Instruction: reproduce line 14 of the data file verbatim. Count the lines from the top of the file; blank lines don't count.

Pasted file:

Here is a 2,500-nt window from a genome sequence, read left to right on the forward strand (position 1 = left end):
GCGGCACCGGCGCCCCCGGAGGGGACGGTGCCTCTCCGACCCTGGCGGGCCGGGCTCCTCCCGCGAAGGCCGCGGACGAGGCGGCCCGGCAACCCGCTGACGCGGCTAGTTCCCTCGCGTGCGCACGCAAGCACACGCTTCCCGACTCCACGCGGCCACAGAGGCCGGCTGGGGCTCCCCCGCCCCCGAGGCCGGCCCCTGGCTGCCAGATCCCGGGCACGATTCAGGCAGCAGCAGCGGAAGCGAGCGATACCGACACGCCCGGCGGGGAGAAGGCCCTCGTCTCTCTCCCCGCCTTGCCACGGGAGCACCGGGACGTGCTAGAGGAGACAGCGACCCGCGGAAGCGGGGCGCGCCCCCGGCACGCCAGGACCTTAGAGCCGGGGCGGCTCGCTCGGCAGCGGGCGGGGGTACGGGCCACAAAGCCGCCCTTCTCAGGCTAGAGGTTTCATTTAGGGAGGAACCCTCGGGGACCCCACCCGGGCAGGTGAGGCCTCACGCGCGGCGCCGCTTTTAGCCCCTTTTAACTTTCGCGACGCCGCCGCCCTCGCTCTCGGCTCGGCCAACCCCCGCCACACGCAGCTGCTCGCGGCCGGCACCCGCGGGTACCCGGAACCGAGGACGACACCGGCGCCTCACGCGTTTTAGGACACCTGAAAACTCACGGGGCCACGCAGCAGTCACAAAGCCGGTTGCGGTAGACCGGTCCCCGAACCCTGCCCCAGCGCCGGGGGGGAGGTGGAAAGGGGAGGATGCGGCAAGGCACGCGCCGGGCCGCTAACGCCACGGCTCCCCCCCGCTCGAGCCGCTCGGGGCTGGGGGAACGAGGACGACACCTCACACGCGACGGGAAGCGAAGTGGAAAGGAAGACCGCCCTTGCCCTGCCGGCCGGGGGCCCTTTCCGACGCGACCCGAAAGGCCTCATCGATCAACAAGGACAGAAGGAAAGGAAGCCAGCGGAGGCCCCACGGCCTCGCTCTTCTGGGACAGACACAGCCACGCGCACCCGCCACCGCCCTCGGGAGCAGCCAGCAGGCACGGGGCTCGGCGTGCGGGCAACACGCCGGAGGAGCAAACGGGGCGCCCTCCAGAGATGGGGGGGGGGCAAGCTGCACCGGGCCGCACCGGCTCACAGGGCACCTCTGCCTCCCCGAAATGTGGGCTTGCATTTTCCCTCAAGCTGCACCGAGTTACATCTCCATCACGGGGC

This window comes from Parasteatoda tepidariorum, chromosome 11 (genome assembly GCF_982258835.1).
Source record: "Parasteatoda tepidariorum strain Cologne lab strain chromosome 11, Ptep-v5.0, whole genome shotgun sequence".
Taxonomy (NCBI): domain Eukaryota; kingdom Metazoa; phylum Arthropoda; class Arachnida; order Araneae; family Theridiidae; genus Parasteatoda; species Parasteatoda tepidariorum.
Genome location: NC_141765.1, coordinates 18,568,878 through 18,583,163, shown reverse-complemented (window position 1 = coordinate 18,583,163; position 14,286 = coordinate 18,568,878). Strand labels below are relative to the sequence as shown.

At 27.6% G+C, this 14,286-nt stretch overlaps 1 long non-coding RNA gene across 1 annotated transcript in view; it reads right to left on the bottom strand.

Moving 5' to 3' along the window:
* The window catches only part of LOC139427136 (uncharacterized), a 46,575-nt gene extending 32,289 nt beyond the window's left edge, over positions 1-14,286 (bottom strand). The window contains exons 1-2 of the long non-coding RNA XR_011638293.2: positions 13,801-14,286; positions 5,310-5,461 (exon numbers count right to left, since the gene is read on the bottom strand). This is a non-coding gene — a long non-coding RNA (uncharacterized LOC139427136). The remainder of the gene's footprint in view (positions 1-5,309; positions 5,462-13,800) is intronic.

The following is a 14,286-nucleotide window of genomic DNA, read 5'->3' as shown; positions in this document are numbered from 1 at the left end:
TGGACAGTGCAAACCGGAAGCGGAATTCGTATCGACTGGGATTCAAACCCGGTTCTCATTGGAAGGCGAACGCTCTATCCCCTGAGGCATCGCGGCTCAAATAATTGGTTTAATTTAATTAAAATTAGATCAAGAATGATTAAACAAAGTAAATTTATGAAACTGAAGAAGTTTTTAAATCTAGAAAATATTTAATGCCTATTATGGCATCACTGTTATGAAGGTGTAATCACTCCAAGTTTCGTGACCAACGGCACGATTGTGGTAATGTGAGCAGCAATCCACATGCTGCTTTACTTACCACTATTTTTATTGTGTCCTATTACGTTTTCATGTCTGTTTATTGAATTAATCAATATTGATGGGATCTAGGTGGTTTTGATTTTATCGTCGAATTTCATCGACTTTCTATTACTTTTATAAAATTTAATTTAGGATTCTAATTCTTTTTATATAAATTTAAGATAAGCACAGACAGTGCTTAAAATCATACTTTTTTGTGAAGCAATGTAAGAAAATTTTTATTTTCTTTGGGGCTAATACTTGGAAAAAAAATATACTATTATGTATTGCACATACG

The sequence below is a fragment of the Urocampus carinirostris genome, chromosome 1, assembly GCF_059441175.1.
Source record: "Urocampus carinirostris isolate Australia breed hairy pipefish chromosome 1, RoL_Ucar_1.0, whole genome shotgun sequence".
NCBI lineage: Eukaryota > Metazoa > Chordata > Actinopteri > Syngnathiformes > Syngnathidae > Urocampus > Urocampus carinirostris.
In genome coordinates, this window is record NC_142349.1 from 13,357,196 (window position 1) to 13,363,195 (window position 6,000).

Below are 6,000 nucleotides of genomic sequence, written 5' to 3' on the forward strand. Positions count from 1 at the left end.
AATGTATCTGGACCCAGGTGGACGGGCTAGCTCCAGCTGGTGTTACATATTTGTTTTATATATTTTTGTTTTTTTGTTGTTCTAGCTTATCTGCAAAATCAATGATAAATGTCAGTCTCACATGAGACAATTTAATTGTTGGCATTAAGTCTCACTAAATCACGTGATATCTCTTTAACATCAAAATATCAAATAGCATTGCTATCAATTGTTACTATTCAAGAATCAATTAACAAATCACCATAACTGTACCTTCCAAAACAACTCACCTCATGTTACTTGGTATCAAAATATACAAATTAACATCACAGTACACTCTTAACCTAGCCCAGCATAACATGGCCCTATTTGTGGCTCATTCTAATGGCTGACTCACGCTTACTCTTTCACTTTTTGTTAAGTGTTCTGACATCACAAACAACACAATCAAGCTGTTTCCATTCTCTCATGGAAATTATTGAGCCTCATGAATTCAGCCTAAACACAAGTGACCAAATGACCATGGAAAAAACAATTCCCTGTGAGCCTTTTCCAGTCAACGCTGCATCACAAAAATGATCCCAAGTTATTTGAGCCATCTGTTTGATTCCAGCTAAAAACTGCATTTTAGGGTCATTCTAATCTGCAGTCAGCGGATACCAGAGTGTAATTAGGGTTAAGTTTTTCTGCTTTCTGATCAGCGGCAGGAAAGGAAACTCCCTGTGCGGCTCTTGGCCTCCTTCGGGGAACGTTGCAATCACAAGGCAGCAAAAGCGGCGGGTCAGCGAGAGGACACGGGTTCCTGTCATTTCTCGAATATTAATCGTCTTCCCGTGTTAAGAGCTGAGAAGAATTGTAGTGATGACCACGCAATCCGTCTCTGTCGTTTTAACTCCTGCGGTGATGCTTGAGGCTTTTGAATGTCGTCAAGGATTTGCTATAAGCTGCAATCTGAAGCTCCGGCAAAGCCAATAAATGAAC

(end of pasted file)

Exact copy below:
NCBI lineage: Eukaryota > Metazoa > Chordata > Actinopteri > Syngnathiformes > Syngnathidae > Urocampus > Urocampus carinirostris.